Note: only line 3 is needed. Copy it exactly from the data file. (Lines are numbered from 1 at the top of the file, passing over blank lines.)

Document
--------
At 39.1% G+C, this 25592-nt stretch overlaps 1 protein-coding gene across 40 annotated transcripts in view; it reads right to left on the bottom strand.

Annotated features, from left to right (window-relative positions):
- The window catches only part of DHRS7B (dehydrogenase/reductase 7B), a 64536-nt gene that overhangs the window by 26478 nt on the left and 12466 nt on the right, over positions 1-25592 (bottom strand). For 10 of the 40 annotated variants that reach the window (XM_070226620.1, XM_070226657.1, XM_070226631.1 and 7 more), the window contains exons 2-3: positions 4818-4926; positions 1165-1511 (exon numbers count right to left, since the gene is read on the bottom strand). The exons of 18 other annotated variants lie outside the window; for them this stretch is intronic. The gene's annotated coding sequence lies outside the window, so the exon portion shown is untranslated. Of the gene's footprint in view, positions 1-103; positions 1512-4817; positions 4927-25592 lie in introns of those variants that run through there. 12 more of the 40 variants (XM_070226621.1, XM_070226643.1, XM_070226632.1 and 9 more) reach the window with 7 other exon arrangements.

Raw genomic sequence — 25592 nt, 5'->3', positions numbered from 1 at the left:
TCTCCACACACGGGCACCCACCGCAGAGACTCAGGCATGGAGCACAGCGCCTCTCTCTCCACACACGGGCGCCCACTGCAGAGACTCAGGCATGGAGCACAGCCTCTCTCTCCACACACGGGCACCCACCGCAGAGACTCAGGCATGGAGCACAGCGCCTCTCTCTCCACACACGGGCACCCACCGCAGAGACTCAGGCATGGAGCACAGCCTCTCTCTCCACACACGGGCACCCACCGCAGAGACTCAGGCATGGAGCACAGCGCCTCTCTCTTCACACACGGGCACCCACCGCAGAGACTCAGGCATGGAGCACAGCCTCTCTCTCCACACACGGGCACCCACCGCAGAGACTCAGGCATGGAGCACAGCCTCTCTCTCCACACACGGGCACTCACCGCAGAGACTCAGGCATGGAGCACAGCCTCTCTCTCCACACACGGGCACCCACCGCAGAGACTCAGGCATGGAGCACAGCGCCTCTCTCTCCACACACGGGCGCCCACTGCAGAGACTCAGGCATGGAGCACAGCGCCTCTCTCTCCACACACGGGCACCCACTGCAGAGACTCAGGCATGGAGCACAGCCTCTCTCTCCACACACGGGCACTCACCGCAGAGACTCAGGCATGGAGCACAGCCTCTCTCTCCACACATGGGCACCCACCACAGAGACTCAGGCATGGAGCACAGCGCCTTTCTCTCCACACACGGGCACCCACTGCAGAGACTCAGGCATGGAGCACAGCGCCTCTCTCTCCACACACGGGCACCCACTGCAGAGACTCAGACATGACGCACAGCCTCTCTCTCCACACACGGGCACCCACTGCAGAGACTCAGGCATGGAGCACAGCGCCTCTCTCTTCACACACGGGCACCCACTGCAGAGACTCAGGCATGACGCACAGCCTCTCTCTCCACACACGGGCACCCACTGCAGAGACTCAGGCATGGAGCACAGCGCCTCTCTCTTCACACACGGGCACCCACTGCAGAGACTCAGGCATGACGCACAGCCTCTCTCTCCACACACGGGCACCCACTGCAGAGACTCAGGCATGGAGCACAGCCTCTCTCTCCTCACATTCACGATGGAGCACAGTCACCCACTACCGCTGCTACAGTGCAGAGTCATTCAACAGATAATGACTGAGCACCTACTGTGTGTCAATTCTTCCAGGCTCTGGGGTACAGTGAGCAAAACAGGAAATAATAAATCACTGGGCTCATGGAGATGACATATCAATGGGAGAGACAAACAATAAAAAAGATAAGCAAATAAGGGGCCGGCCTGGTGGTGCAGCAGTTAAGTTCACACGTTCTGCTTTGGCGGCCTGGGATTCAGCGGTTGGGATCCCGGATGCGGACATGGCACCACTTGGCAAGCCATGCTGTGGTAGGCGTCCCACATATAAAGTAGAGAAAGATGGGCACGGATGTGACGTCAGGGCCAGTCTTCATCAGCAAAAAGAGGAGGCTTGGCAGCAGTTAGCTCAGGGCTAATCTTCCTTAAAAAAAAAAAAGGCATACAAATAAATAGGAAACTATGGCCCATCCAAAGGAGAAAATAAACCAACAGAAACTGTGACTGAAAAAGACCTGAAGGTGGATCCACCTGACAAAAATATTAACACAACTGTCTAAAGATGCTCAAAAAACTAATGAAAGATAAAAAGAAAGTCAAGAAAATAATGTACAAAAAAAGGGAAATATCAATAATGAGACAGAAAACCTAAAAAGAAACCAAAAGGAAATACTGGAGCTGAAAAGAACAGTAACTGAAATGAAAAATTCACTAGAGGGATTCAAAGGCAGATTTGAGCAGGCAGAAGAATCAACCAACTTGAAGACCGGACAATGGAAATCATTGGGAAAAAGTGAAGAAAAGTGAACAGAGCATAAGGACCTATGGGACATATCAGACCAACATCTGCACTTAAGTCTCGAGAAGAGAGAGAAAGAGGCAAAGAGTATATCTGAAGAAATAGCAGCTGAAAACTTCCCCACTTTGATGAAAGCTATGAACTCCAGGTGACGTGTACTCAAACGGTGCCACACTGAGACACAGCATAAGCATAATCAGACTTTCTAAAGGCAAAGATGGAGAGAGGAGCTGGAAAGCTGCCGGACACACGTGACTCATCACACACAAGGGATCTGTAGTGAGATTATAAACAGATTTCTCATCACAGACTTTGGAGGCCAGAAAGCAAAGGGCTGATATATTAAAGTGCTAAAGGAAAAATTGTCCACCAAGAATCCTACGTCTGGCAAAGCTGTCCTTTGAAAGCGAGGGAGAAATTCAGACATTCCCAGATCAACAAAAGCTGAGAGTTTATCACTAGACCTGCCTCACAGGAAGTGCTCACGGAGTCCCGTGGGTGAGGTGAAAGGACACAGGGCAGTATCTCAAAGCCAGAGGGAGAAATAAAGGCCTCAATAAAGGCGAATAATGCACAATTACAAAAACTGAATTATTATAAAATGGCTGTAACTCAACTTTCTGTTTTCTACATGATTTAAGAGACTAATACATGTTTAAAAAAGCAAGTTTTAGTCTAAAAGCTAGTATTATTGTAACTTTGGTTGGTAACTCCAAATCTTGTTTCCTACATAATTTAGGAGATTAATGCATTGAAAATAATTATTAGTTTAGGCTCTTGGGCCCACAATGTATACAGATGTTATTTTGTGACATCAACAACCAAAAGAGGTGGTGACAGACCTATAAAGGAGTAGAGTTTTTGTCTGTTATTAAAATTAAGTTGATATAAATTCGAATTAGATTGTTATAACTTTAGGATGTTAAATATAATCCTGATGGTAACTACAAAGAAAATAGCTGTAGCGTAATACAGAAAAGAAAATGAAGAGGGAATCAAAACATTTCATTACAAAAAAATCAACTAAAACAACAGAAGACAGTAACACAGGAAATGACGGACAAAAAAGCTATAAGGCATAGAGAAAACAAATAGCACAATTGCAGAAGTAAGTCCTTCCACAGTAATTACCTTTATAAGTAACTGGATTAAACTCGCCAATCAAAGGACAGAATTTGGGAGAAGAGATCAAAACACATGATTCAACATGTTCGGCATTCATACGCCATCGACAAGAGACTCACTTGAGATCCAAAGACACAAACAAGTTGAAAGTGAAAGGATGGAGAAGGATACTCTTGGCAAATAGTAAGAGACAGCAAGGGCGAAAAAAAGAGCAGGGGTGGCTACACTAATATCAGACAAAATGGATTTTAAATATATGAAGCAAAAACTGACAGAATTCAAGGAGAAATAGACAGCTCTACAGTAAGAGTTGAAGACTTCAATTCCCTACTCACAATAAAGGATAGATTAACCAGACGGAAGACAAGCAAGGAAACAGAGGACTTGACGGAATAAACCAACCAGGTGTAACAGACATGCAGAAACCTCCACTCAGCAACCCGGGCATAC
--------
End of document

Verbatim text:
- The window catches only part of DHRS7B (dehydrogenase/reductase 7B), a 64536-nt gene that overhangs the window by 26478 nt on the left and 12466 nt on the right, over positions 1-25592 (bottom strand). For 10 of the 40 annotated variants that reach the window (XM_070226620.1, XM_070226657.1, XM_070226631.1 and 7 more), the window contains exons 2-3: positions 4818-4926; positions 1165-1511 (exon numbers count right to left, since the gene is read on the bottom strand). The exons of 18 other annotated variants lie outside the window; for them this stretch is intronic. The gene's annotated coding sequence lies outside the window, so the exon portion shown is untranslated. Of the gene's footprint in view, positions 1-103; positions 1512-4817; positions 4927-25592 lie in introns of those variants that run through there. 12 more of the 40 variants (XM_070226621.1, XM_070226643.1, XM_070226632.1 and 9 more) reach the window with 7 other exon arrangements.